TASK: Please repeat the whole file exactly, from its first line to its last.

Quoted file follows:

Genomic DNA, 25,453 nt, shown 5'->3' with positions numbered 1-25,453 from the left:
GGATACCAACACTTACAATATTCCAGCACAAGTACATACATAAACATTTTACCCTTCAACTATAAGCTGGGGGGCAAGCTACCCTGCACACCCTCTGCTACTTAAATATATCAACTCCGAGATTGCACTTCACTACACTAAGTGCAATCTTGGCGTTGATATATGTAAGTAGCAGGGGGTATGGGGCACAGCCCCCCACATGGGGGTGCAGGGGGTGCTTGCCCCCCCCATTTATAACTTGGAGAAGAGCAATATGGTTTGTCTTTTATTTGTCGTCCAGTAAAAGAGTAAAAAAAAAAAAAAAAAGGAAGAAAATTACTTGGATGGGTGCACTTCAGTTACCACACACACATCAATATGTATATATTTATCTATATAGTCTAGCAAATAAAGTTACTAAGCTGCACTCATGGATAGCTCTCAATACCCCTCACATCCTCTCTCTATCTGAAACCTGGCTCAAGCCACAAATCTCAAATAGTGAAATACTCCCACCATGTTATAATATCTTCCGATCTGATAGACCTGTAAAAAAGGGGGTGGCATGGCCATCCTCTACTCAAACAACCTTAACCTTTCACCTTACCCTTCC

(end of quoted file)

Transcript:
Genomic DNA, 25,453 nt, shown 5'->3' with positions numbered 1-25,453 from the left:
GGATACCAACACTTACAATATTCCAGCACAAGTACATACATAAACATTTTACCCTTCAACTATAAGCTGGGGGGCAAGCTACCCTGCACACCCTCTGCTACTTAAATATATCAACTCCGAGATTGCACTTCACTACACTAAGTGCAATCTTGGCGTTGATATATGTAAGTAGCAGGGGGTATGGGGCACAGCCCCCCACATGGGGGTGCAGGGGGTGCTTGCCCCCCCCATTTATAACTTGGAGAAGAGCAATATGGTTTGTCTTTTATTTGTCGTCCAGTAAAAGAGTAAAAAAAAAAAAAAAAAGGAAGAAAATTACTTGGATGGGTGCACTTCAGTTACCACACACACATCAATATGTATATATTTATCTATATAGTCTAGCAAATAAAGTTACTAAGCTGCACTCATGGATAGCTCTCAATACCCCTCACATCCTCTCTCTATCTGAAACCTGGCTCAAGCCACAAATCTCAAATAGTGAAATACTCCCACCATGTTATAATATCTTCCGATCTGATAGACCTGTAAAAAAGGGGGTGGCATGGCCATCCTCTACTCAAACAACCTTAACCTTTCACCTTACCCTTCC